Newspaper article Pittsburgh Post-Gazette (Pittsburgh, PA)

Lamb Running Alone after Dropout Dem Opponent Ends His Campaign in 17th

Newspaper article Pittsburgh Post-Gazette (Pittsburgh, PA)

Lamb Running Alone after Dropout Dem Opponent Ends His Campaign in 17th

Article excerpt

The Democratic primary race in the newly redrawn 17th Congressional District ended almost before it started, when activist and consultant Ray Linsenmayer announced Sunday he is suspending his campaign and would support his opponent, U.S. Rep. Conor Lamb.

Mr. Lamb, who on Thursday was sworn in to represent Pennsylvania's 18th District after winning a March 13 special election, is now unopposed for his party's nomination in the May 15 primary.

Mr. Lamb, D-Mt. Lebanon, and Mr. Linsenmayer, who appeared together shortly after noon at a news conference at the Lamb campaign headquarters in Carnegie, said they shared similar views supporting improved economic conditions for working class families, Social Security, access to affordable health care, labor unions, retirement of student debt and strong responses to the opioid epidemic.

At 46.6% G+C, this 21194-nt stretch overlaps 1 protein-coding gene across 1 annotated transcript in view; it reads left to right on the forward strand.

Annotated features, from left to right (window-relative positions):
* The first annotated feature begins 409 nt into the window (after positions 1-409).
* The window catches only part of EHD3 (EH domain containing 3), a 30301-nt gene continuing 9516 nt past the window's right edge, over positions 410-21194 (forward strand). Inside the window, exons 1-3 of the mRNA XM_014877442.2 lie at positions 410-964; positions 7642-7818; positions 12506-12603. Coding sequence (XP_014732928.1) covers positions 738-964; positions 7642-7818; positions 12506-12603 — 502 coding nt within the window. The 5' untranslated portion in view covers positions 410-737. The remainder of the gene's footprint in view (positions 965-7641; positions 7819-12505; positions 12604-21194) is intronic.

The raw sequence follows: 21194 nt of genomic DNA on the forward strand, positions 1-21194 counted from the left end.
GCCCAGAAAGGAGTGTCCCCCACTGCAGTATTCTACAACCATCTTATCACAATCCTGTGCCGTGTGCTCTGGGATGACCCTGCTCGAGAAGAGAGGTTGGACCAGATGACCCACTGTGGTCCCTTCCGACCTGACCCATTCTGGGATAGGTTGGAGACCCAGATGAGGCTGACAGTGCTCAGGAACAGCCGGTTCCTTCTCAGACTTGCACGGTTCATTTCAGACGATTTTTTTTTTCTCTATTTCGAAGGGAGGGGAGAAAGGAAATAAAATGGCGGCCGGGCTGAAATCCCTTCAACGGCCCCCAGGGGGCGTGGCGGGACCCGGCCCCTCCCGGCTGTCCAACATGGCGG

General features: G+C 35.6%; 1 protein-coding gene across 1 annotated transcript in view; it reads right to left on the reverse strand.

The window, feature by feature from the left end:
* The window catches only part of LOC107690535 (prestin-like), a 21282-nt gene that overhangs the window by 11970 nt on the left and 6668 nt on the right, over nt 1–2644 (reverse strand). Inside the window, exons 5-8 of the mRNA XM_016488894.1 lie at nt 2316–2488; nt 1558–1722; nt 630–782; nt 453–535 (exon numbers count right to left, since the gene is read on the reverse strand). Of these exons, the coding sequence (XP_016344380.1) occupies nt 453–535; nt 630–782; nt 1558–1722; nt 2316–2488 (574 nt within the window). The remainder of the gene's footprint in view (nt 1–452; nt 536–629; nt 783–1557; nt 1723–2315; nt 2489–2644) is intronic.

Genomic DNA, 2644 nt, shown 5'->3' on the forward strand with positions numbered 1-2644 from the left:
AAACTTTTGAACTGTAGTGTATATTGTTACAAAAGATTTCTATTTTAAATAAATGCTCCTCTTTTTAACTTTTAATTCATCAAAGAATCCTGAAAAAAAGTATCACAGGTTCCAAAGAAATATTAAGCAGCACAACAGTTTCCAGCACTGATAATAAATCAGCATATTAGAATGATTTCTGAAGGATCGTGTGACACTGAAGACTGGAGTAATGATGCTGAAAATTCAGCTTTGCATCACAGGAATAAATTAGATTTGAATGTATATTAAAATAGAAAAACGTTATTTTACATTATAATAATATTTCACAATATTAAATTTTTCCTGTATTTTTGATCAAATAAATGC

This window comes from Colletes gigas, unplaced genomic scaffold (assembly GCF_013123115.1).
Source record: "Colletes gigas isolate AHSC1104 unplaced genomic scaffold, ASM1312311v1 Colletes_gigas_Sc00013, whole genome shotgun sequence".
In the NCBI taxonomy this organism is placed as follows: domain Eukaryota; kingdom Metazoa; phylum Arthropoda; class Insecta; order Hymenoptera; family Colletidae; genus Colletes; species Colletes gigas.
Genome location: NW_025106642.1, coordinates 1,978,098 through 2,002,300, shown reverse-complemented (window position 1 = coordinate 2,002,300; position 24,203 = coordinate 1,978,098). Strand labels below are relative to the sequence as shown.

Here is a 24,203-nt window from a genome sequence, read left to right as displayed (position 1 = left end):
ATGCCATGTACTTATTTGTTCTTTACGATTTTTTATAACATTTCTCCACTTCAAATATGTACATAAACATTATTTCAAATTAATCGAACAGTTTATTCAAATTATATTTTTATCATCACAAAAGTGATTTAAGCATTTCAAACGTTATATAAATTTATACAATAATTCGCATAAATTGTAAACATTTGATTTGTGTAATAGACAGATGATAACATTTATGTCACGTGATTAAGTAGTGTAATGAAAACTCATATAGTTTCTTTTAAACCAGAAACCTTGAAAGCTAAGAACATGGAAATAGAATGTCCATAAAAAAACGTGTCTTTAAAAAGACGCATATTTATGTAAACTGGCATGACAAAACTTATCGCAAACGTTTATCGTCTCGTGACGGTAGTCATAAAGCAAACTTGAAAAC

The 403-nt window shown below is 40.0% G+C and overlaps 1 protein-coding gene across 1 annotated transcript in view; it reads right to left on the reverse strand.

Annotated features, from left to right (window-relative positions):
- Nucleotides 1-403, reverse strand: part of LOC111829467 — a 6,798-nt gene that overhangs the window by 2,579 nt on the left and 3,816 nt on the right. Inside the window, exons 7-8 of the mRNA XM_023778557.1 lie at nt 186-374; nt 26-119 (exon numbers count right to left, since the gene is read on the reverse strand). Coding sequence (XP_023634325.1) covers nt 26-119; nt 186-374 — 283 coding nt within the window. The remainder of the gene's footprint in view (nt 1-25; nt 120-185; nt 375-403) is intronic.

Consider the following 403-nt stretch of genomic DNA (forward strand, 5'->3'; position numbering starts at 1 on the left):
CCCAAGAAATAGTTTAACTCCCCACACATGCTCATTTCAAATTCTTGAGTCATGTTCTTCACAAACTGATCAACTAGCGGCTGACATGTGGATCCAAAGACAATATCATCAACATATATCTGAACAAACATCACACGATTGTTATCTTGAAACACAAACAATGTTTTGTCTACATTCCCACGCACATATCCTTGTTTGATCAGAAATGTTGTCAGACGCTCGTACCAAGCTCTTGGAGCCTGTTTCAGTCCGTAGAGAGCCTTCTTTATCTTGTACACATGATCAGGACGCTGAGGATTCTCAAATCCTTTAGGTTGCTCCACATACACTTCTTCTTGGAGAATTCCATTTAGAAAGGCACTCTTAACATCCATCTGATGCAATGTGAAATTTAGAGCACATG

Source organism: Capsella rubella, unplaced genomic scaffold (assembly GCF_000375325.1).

And both also agreed on the importance of winning the congressional seat in the November election and "retiring" Republican Keith Rothfus, who represents the 12th Congressional District now but will run in the 17th, under the new congressional map, redrawn by the state Supreme Court's anti-gerrymandering decision.

"I got into the race to make sure to beat Keith Rothfus in November, and I'm doing this to make sure the winner of the Democratic primary is in the best position to do that," said Mr. Linsenmayer, an organizer who brings his strong support in northern Allegheny County to the Lamb campaign. "In our debates together, we found a lot we agree about. I found we were saying a lot of the same things in different ways."

"Both of us agree that families in our district are working hard, but their pay and benefits are not what they should be," Mr. Linsenmayer said. "Social Security and Medicare are under threat now because a Republican Congress gave tax cuts to the rich and are now asking the middle class to pay for that."

Mr. Lamb, dressed casually with shirtsleeves rolled up, greeted about 40 supporters in a room still festooned with victory banners from his special election victory. …

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